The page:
The kids get free education . . . that's always the argument on the other end. Free education is priceless and utopian. Who doesn't want to believe in that? But you might believe in it far less if you saw that it was something between a mask and a lie. First of all, it isn't free. The kids are working for it, paying with their time and bodies. Second of all, the inner cities are being mined for talent and the flabbergasting TV money for basketball and football more than covers the cost of school. So what you get instead is the NCAA becoming royalty so disconnected from the starving masses it is meant to serve that it says, "Let them eat free education" instead of "Let them eat cake."
HBO's Real Sports with Bryant Gumbel reports that if Duke basketball players had gotten to share revenue the way the NBA and NFL do, each player would have been worth $1.2 million last year.
But back to UConn -- the Duke of the women's game. Title IX legislates equality? Yes and no. It isn't equal, in a capitalist model, that North Carolina on average charges fans $45 to watch the men and $9 to see the women. It isn't equal, in a capitalist model, that men's basketball signed a $10.8 billion TV deal whereas the women's basketball deal is worth $163 million (when packaged with 21 other championships, including men's lacrosse). It isn't equal, as sports economist Andrew Zimbalist told Bloomberg, that the male coach of the shining tribute to Title IX would get an $8 million extension through 2013 while his program bleeds money.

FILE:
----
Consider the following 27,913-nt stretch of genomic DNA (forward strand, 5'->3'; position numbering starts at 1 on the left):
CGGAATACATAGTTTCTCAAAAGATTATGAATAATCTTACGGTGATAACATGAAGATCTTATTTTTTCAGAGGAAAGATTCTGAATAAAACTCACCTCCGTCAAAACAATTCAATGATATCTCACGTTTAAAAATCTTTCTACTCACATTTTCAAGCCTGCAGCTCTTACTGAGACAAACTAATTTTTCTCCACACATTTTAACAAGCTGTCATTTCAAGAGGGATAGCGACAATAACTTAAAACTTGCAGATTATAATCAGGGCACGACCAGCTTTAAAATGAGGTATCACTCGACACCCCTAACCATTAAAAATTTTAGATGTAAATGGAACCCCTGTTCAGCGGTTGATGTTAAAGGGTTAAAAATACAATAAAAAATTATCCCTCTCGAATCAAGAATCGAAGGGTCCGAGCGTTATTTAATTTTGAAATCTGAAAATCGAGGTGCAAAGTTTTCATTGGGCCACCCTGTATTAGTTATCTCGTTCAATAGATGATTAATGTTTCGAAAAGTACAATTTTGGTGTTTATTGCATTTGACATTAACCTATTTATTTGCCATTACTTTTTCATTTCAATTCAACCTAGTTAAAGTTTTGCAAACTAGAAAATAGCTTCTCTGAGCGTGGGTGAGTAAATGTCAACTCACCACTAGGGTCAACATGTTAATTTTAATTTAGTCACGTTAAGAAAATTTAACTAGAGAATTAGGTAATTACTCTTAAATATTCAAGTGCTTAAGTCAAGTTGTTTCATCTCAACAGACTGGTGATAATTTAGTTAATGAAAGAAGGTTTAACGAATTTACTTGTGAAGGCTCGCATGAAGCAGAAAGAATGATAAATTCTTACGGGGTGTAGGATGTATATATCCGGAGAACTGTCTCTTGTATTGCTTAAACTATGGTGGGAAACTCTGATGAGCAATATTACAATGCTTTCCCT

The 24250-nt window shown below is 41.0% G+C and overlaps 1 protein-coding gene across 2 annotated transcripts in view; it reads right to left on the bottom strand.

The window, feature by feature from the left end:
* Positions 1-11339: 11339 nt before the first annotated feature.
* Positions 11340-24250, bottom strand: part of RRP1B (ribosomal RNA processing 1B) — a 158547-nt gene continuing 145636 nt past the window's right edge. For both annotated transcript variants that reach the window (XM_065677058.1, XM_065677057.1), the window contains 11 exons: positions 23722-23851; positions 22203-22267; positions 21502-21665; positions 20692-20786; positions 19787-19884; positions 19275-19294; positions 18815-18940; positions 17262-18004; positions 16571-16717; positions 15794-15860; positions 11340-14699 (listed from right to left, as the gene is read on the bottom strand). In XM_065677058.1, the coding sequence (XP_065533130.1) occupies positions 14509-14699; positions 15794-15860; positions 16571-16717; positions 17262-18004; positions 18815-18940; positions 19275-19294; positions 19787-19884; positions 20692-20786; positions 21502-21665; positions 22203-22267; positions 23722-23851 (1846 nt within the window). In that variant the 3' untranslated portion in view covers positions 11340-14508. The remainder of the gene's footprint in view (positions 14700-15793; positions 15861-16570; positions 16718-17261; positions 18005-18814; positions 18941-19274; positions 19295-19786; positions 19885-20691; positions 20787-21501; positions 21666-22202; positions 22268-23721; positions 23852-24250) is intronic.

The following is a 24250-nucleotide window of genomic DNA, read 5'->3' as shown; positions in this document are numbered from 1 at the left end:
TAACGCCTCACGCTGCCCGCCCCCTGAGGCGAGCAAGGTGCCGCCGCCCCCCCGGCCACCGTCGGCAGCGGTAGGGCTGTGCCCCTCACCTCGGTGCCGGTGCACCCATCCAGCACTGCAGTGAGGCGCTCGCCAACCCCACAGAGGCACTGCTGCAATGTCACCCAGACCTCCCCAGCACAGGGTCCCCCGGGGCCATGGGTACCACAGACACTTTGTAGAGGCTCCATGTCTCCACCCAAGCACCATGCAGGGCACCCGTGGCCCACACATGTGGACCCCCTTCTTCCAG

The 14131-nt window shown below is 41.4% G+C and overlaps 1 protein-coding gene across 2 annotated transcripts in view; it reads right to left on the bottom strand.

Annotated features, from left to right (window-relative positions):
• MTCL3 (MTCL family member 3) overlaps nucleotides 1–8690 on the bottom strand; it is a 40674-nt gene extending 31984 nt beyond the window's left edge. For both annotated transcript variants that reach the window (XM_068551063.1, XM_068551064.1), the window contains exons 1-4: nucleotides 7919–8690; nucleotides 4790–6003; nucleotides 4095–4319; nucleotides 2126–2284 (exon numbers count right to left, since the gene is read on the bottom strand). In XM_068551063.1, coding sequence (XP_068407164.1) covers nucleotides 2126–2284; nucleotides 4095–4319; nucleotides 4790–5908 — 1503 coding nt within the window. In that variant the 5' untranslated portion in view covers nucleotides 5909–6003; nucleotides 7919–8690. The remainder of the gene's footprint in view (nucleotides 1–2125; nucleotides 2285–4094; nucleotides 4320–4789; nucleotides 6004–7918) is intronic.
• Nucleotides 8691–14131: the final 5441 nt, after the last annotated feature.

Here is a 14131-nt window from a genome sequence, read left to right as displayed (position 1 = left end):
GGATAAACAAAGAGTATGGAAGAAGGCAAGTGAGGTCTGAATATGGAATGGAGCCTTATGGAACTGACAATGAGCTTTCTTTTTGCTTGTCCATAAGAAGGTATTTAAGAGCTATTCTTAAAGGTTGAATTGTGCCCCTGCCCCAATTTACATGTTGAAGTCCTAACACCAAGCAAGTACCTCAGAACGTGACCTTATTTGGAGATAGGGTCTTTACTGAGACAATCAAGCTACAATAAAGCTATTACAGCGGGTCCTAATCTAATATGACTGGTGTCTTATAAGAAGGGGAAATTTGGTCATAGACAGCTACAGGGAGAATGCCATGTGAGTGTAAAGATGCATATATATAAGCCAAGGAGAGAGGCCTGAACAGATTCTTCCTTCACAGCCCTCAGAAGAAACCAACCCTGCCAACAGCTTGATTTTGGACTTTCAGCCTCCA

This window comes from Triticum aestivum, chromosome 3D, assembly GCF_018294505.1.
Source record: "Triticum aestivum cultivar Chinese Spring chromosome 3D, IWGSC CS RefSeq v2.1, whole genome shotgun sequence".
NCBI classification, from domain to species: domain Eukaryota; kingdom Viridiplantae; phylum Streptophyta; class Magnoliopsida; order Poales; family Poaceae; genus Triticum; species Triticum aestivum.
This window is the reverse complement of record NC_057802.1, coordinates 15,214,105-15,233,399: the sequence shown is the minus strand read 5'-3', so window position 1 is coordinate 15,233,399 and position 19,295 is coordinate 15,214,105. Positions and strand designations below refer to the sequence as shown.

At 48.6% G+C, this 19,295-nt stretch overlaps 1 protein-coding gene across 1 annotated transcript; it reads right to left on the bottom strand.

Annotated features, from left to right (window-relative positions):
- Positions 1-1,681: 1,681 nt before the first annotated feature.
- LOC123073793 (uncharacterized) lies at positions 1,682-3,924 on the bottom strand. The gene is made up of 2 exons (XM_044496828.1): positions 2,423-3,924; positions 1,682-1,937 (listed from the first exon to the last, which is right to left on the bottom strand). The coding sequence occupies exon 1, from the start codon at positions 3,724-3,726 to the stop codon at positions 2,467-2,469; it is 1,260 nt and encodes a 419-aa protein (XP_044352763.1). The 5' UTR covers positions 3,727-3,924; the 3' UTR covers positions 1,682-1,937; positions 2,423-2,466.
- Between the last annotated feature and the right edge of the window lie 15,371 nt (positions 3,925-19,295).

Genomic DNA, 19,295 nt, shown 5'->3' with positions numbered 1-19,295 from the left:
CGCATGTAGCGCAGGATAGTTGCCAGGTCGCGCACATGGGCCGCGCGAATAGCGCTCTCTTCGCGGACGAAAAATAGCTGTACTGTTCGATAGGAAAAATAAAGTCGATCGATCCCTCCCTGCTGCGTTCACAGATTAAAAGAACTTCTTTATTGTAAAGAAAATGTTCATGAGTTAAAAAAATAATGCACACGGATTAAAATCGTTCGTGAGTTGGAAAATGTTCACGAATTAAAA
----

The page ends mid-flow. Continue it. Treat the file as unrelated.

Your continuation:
"It's insane," Zimbalist told Bloomberg. "You show me a Fortune 500 company that would be profitable if the CEO got 75 percent of the revenue."
Ah, but there's the hiding place . . . be a business while pretending not to be. The NCAA claims to not be a business. It claims to not be a business while Iowa coach Kirk Ferentz makes more than $3 million a year. It claims to not be a business while Oklahoma coach Bob Stoops gets 35 hours a year, contractually, of a private jet's use. It claims to not be a business while Alabama coach Nick Saban gets all those Calipari and Stoops perks (country club memberships, cars for family, private jet, bonuses), and the average Alabama professor makes $116,000 a year. There isn't a business class on any campus from here to China that can teach you how to not be a business like that.
And you know what happens when you tax-claim to not be a business while funding the losses in women's sports and filing it under equity?
You not only avoid a Title IX lawsuit, but you also get the $771 million in TV money for just this year's men's basketball tournament and you get the millions and millions of dollars in federal aid appropriated to state-run schools.
The NCAA is right, of course.
It isn't a business.
It's a sports-sanctioned and government-funded scam.